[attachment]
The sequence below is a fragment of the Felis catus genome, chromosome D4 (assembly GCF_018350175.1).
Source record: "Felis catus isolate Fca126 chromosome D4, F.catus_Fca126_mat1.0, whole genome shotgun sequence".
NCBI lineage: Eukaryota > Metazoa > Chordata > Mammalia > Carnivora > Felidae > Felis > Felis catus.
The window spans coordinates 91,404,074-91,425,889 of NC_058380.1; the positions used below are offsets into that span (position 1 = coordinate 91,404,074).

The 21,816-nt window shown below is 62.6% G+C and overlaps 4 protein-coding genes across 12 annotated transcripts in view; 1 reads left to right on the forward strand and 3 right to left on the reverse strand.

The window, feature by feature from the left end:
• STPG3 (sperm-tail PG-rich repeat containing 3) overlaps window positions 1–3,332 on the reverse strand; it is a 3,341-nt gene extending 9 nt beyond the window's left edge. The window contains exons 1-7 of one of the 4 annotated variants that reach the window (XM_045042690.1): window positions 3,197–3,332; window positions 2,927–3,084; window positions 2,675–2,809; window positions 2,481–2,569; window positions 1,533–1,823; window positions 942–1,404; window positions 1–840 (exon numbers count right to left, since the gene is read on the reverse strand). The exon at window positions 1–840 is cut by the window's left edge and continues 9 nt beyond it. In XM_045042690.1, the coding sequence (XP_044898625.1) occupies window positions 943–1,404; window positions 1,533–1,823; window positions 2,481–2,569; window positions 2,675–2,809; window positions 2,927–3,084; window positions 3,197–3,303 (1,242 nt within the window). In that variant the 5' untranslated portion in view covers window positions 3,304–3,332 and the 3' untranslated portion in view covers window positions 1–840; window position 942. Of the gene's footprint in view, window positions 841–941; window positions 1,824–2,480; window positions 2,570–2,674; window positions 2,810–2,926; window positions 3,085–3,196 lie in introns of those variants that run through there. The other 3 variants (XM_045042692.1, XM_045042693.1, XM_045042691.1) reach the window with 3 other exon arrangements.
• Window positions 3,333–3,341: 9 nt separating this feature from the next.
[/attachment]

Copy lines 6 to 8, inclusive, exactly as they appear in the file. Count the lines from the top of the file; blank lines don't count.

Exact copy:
The window, feature by feature from the left end:
• STPG3 (sperm-tail PG-rich repeat containing 3) overlaps window positions 1–3,332 on the reverse strand; it is a 3,341-nt gene extending 9 nt beyond the window's left edge. The window contains exons 1-7 of one of the 4 annotated variants that reach the window (XM_045042690.1): window positions 3,197–3,332; window positions 2,927–3,084; window positions 2,675–2,809; window positions 2,481–2,569; window positions 1,533–1,823; window positions 942–1,404; window positions 1–840 (exon numbers count right to left, since the gene is read on the reverse strand). The exon at window positions 1–840 is cut by the window's left edge and continues 9 nt beyond it. In XM_045042690.1, the coding sequence (XP_044898625.1) occupies window positions 943–1,404; window positions 1,533–1,823; window positions 2,481–2,569; window positions 2,675–2,809; window positions 2,927–3,084; window positions 3,197–3,303 (1,242 nt within the window). In that variant the 5' untranslated portion in view covers window positions 3,304–3,332 and the 3' untranslated portion in view covers window positions 1–840; window position 942. Of the gene's footprint in view, window positions 841–941; window positions 1,824–2,480; window positions 2,570–2,674; window positions 2,810–2,926; window positions 3,085–3,196 lie in introns of those variants that run through there. The other 3 variants (XM_045042692.1, XM_045042693.1, XM_045042691.1) reach the window with 3 other exon arrangements.
• Window positions 3,333–3,341: 9 nt separating this feature from the next.